The web 121 is wrapped upon the core in a pattern resulting from oscillating revolutions about the core, in which a first tail 124 (or first overlap) is formed upon the web 121 at a point corresponding to the directional change. A second overlap or second tail 125 is formed in the next revolution, and third overlap or third tail 127 in the next, and fourth overlap or fourth tail 129 in the next (see FIGS. 7-9 as well). Each successive tail is secured in an overlapping manner to the tail of the web 121 from a previous revolution.
In FIG. 7, a first paddle 123 is extended to contact web 121 to hold it while a directional change to counter clockwise direction 122 is made. FIG. 8 shows the rolled web product 120 reversing to proceed again in the clockwise direction 128, with second paddle 126 extended to hold third tail 127 in position to prevent undesirable unraveling as the roll builds.
FIG. 9 shows first paddle 123 once more extended to hold fourth tail 129, as the overlapping and winding process continues.
An example of a stacked roll assembly 160 that can be produced according to the method of the invention as previously described is shown in FIG. 10. In FIG. 10, a stacked roll assembly 160 is shown having a first pancake roll 163 and a second pancake roll 164 stacked vertically. In general, there is no limit to the number of such pancake rolls 163-64 that can be stacked in forming a stacked roll assembly 160. FIG. 5 shows one example in which two stacked pancake rolls 163-64 are provided, but a stacked roll assembly 160 could have as many as four, five, six or more pancake rolls stacked together. The stacked roll assembly 160 could include optional cores 161-62, or in other applications it may be possible to construct pancake roll 163 and pancake 164 without cores 161-62, using a removable mandrel (not shown) or an air cylinder (not shown).
The stacked roll assembly 160 is shown in FIG. 10 in position to be unwound and deployed in the manufacture of products. In FIG. 10, the web 21 is pulled upwards and released from the first pancake roll 163. Once the first pancake roll 163 is exhausted, the process continues with the tail end 165 of the web 21 being connected to the lead end 166 of second pancake roll 164. Deployment of the stacked roll assembly 160 therefore may, in some manufacturing applications, without the necessity of stopping a manufacturing operation to insert a new roll.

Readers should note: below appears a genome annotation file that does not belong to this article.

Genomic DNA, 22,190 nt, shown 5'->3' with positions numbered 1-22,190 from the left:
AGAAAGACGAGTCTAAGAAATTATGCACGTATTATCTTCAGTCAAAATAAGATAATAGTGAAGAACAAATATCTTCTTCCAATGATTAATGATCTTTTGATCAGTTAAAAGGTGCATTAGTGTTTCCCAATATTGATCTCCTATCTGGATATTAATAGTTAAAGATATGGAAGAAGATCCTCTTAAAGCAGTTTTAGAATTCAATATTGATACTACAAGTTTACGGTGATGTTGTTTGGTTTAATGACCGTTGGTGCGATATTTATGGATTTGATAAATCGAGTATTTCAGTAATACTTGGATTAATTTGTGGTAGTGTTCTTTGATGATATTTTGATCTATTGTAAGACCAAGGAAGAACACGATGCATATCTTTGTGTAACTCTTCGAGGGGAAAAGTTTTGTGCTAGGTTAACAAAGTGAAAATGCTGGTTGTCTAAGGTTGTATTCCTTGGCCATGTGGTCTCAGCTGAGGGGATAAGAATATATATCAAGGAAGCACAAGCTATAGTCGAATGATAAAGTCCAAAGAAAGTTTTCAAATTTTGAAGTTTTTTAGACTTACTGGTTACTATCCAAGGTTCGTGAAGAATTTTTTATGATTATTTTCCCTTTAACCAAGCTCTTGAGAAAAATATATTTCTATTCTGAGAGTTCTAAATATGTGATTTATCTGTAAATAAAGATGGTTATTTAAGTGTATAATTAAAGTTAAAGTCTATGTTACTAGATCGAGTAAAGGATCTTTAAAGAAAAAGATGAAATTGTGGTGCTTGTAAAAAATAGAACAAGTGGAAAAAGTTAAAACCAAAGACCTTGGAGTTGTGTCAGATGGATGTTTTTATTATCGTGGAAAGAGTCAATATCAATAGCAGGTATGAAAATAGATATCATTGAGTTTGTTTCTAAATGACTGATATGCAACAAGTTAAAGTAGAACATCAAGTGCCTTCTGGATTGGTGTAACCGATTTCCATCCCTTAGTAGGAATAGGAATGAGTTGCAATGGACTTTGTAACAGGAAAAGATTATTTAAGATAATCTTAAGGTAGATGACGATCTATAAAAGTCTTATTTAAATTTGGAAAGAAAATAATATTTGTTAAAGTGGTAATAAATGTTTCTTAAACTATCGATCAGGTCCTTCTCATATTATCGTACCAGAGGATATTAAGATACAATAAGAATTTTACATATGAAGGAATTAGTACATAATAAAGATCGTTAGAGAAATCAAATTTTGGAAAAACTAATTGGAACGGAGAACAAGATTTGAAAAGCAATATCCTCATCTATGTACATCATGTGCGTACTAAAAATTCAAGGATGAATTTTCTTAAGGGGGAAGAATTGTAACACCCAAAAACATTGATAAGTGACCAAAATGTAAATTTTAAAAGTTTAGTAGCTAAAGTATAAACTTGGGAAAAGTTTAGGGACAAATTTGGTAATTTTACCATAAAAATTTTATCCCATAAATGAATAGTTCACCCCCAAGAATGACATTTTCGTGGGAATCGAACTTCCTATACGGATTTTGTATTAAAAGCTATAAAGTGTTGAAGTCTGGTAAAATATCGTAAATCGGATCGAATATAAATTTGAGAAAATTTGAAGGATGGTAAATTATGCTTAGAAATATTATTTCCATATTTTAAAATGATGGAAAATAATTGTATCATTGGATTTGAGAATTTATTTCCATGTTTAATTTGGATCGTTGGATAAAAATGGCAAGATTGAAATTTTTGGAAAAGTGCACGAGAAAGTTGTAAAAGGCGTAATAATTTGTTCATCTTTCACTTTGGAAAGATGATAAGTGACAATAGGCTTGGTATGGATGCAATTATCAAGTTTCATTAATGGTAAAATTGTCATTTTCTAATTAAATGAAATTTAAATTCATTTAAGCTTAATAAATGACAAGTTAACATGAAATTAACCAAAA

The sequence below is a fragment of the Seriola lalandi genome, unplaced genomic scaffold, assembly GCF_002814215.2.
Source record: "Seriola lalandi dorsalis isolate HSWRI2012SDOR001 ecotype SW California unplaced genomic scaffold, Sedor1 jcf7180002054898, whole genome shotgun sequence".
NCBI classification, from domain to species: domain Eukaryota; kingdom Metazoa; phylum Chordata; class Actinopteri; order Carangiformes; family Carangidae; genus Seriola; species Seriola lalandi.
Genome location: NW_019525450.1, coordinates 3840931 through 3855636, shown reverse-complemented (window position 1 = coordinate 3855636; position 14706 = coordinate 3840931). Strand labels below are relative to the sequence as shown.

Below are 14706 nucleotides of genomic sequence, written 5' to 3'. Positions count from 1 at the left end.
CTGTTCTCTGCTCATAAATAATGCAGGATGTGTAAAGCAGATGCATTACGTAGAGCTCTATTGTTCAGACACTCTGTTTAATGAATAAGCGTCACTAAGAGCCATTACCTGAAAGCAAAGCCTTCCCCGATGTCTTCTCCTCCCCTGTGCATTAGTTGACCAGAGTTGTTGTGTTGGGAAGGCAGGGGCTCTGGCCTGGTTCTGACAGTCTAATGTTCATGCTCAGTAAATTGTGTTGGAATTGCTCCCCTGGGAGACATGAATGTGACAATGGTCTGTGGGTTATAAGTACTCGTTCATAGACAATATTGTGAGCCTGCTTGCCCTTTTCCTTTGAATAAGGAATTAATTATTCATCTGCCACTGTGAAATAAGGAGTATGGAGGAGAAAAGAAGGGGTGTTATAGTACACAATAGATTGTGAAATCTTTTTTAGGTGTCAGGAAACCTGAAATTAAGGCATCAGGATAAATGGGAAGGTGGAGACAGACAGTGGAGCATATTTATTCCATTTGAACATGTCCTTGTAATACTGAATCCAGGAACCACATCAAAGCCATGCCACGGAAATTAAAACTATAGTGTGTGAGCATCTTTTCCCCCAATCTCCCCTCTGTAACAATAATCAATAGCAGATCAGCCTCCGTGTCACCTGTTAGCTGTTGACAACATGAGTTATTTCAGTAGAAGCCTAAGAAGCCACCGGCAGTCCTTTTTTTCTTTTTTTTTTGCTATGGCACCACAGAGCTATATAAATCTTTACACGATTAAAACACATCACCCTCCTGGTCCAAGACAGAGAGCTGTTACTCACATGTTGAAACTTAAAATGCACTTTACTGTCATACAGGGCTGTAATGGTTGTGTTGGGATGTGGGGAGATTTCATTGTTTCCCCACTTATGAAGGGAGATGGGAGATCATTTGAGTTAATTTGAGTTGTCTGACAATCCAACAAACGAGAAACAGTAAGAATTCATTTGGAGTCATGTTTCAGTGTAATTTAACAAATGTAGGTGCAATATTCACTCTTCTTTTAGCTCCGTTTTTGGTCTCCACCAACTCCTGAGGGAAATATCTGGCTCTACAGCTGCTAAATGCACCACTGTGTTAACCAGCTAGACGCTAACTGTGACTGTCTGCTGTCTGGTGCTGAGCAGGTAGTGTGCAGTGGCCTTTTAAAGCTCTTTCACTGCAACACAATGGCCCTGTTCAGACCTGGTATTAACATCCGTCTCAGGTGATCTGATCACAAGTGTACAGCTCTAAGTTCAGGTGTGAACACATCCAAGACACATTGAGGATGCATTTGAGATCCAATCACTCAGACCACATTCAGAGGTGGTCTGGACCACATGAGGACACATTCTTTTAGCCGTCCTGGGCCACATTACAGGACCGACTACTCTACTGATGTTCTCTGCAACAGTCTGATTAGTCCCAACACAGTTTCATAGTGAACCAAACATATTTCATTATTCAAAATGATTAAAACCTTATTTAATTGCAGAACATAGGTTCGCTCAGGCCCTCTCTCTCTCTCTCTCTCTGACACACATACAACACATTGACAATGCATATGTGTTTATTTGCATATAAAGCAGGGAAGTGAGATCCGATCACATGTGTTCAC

In some applications, it is possible to provide a shaft upon which the web 21 is wound (shaft not shown). The web 21 also could be driven through a series of friction drive rollers (not shown in FIG. 10). The web 21 could be attached to such a shaft and wound in a clockwise direction between about 1 and about 3 revolutions, then the process could be halted and a nominal amount of adhesive could be applied to the outside of the web 21. Then, the process could continue in a counter clockwise direction until a nominal amount of web 21 passes through the adhesive application point (not shown in FIG. 10). Then, the direction can be reversed again with the web 21 moving again in the clockwise direction. In this way, the infeed material web 21 could be allowed to move upward, thereby changing the angle of web 21 orientation in reference to the building roll.
It is understood by one of ordinary skill in the art that the present discussion is a description of exemplary embodiments only, and is not intended as limiting the broader aspects of the present invention, which broader aspects are embodied in the exemplary constructions. The invention is shown by example in the appended claims.
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|1||U.S. patent application No. 10/029,125, filed Dec. 28, 2001, entitled "Rolled Web Products Having A Web Wound In An Oscillating Fashion". (KCX-487B).|
|U.S. Classification||242/547, 242/548|
|International Classification||B65H18/28, B65H18/08|
|Cooperative Classification||B65H18/28, B65H18/08|
|European Classification||B65H18/08, B65H18/28|
|Apr 3, 2002||AS||Assignment|
Owner name: KIMBERLY-CLARK WORLDWIDE, INC., WISCONSIN
Free format text: ASSIGNMENT OF ASSIGNORS INTEREST;ASSIGNORS:LAKE, ANDREW M.;WOLLANGK, EDWARD G.;RAJALA, GREGORY J.;AND OTHERS;REEL/FRAME:012750/0788
Effective date: 20020315
|May 23, 2007||REMI||Maintenance fee reminder mailed|
|Nov 4, 2007||LAPS||Lapse for failure to pay maintenance fees|
|Dec 25, 2007||FP||Expired due to failure to pay maintenance fee|
Effective date: 20071104